Jewish, Ukrainian, Armenian, Greek and Rwandan Communities From Coast to Coast Unite in Sharing Past and Building Future Together
Toronto — Celebrating the 150th anniversary of Canada’s confederation in their own unique way Jewish, Ukrainian, Armenian, Greek and Rwandan communities came together on December 3 in a one-day Conference on Genocide, Multiculturalism and Human Rights. Organized by the Armenian National Committee of Canada (ANCC), in collaboration with the Holodomor Research and Education Consortium (HREC), the conference entitled “Canadian Stories: Shared Experiences Over 150 Years” was held at the Armenian Community Centres of Toronto, Montreal and Vancouver simultaneously and broadcasted live.
The conference examined the history of early Genocide experiences and Canada’s response to them, the evolution of Canadian multiculturalism and the pivotal role Canada should play in International human rights today.
«The conference attained its main goals of showing our collective responsibility to a shared history and presenting a strong position paper to the Government of Canada, outlining the findings of the conference,» said Marianne Davitjan, chair of the organizing committee.
Endorsed by the Raoul Wallenberg Centre for Human Rights (RWCHR), the Centre for Israel and Jewish Affairs (CIJA), the Ukrainian Canadian Congress (UCC), the Canadian Hellenic Congress (CHC) and the Rwandan Humura Association, ANCC and HREC presented an impressive program, featuring renowned individuals from across Canada, including Indigenous Legal expert Jessica Labranche;, Jonathan Kay, a world renown journalist;, Jagmeet Singh, Leader of the Federal NDP;, John Young, CEO of the Canadian Museum of Human Rights, and Dr. Irwin Cotler, founder and chair of the RWCHR and Canada’s former Minister of Justice. The conference also featured the expert opinion of MP Arif Virani of Parkdale-High Park and Parliamentary Secretary to the Minister of Heritage, MP Garnett Genuis of Sherwood Park-Fort Saskatchewan, MP Anthony Housefather of Mount Royal, renowned professors of history, Dr. Frank Sysyn and Dr. Isabelle Kaprielian-Churchil and the executive director of the Montreal Institute of Genocide Studies, Kyle Mathews.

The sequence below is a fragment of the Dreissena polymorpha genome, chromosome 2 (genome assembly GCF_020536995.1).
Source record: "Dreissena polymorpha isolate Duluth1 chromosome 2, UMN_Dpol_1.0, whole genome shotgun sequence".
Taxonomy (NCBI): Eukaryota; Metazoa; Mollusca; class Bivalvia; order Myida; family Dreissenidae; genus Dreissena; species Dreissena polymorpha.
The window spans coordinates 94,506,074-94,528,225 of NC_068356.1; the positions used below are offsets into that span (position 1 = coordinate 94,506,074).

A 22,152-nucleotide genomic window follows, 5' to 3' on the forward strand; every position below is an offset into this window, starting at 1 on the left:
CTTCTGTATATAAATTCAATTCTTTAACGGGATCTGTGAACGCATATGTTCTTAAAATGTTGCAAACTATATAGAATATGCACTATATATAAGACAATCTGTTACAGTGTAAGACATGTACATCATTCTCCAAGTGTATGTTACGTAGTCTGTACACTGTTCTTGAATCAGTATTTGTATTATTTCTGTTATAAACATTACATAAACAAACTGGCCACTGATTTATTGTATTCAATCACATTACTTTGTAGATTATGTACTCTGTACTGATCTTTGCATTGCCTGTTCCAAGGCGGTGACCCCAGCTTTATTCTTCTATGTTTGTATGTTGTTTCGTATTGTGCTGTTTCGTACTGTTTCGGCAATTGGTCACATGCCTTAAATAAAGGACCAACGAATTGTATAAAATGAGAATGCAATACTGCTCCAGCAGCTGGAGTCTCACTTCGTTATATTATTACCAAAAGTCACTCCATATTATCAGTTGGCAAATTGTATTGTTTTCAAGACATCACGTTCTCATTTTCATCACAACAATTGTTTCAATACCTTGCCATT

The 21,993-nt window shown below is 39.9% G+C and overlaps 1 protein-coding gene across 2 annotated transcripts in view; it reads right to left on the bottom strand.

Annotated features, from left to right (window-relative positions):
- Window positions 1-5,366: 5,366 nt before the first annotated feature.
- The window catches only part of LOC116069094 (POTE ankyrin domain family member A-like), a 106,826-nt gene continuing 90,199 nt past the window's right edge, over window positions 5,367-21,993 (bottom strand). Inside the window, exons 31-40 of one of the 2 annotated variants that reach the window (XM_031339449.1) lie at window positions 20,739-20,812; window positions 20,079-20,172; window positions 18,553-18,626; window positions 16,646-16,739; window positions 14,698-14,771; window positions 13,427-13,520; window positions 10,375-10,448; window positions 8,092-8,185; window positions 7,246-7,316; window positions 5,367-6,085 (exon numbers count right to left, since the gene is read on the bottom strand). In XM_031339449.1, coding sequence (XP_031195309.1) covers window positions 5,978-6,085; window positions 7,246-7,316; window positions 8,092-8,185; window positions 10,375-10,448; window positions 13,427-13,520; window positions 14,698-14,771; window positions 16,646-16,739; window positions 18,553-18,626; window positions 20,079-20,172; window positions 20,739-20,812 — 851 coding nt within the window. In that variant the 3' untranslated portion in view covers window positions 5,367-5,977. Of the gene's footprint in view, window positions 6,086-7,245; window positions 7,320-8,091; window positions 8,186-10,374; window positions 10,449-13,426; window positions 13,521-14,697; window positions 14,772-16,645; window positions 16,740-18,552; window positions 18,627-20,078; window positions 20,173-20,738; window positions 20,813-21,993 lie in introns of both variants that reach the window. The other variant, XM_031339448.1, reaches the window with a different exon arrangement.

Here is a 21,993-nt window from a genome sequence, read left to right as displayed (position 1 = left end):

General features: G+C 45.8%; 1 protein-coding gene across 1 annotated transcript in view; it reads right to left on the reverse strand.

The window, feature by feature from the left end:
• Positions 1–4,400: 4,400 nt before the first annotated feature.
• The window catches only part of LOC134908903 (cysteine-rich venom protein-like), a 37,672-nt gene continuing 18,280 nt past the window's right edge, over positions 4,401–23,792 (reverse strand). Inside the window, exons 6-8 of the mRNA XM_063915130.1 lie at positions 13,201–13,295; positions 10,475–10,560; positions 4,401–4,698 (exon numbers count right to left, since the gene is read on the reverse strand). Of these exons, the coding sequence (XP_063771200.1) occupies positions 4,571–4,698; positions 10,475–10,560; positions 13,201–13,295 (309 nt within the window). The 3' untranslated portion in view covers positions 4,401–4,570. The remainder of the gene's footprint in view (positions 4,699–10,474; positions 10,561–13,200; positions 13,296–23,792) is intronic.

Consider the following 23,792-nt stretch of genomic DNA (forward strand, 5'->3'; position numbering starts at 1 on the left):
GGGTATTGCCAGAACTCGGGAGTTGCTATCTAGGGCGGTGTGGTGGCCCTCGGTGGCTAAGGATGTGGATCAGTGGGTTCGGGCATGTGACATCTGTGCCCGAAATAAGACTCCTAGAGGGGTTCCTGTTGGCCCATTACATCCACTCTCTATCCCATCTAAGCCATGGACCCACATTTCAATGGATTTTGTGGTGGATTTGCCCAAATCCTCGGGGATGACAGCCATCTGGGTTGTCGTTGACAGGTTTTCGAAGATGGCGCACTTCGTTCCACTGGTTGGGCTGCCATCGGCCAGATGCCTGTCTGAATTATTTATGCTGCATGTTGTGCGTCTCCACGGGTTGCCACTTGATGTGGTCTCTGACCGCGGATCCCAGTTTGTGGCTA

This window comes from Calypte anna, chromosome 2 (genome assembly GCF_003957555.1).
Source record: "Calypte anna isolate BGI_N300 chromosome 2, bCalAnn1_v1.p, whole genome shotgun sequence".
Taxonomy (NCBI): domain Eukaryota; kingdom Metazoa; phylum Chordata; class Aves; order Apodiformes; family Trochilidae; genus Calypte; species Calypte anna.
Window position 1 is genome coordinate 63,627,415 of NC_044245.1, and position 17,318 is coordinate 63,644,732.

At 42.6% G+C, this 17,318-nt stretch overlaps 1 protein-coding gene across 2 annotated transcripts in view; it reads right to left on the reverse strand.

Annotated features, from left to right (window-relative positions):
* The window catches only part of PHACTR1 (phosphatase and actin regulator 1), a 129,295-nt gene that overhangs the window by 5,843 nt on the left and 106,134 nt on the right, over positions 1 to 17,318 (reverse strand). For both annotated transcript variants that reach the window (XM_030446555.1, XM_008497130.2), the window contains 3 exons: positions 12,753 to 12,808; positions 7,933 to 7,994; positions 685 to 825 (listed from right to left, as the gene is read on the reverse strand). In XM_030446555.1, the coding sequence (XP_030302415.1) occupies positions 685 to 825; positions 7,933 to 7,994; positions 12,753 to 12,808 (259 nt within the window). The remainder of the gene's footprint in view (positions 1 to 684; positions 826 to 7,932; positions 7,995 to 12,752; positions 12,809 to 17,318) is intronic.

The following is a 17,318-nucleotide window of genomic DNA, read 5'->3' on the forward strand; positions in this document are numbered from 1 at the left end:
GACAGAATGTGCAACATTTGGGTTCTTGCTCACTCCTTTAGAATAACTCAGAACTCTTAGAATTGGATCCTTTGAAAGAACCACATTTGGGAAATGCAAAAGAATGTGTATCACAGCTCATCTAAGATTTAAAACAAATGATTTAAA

“In celebrating Canada’s 150th anniversary, we demonstrated to the world, our country’s diversity, unity, and unparalleled legacy in upholding our shared values of respect, tolerance, and intercultural dialogue,” said Shahen Mirakian, president of the ANCC.
The opening remarks of the conference was delivered by the president of the UCC, Paul Grod, while president of the ANCC, Shahen Mirakian, concluded the event with remarks on behalf of the ANCC and the organizing committee. Both community leaders commended the work of everyone involved in organizing such an important conference and stressed the importance of working together, as we remember our past and shape our future as Canadians.
“Our objective was to provide a cross-Canada platform to share, learn and understand from our experiences and to further our commitment to human rights by empowering those who want to make a difference, strengthen, and enhance Human Rights, Fundamental Freedoms and Canadian multiculturalism” concluded Mirakian.
To watch the recording of the conference, please visit: https://www.youtube.com/watch?v=P6rfNdlLaTc
The ANCC is the largest and the most influential Armenian-Canadian grassroots human rights organization. Working in coordination with a network of offices, chapters, and supporters throughout Canada and affiliated organizations around the world, the ANCC actively advances the concerns of the Armenian-Canadian community on a broad range of issues and works to eliminate abuses of human rights throughout Canada and the world.